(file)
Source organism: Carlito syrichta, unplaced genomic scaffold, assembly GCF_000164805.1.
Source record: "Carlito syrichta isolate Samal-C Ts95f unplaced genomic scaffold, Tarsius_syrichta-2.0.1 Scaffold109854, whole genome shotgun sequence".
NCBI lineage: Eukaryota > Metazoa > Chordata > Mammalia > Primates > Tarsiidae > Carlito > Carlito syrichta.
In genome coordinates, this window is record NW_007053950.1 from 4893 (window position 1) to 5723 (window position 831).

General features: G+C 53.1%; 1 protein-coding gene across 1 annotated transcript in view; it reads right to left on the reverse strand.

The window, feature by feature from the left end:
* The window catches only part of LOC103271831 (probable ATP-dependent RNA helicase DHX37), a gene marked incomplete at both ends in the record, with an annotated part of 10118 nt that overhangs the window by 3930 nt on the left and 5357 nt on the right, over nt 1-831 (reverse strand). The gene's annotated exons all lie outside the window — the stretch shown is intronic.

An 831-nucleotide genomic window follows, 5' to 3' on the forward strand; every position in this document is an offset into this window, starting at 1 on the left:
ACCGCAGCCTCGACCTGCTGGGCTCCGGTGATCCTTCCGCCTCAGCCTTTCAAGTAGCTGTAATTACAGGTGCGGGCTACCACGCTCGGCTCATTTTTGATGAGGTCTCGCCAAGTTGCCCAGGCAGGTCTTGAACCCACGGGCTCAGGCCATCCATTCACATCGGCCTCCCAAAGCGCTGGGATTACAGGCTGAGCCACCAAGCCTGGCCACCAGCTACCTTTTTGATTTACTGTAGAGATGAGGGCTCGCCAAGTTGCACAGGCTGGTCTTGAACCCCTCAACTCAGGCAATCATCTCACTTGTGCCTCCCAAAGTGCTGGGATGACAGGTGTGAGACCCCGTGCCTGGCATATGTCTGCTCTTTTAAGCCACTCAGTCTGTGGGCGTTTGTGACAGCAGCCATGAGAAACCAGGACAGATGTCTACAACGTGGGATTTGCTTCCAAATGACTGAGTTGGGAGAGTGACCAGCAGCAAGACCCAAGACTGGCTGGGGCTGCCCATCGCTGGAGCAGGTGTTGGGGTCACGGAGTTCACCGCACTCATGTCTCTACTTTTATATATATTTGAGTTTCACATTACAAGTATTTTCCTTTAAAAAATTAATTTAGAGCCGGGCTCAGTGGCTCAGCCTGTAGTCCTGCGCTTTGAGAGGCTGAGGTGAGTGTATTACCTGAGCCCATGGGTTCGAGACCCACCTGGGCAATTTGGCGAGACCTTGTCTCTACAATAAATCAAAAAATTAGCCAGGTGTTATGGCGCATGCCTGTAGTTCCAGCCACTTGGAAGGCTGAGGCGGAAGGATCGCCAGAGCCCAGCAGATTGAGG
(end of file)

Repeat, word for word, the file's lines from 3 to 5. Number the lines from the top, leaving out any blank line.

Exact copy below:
NCBI lineage: Eukaryota > Metazoa > Chordata > Mammalia > Primates > Tarsiidae > Carlito > Carlito syrichta.
In genome coordinates, this window is record NW_007053950.1 from 4893 (window position 1) to 5723 (window position 831).

General features: G+C 53.1%; 1 protein-coding gene across 1 annotated transcript in view; it reads right to left on the reverse strand.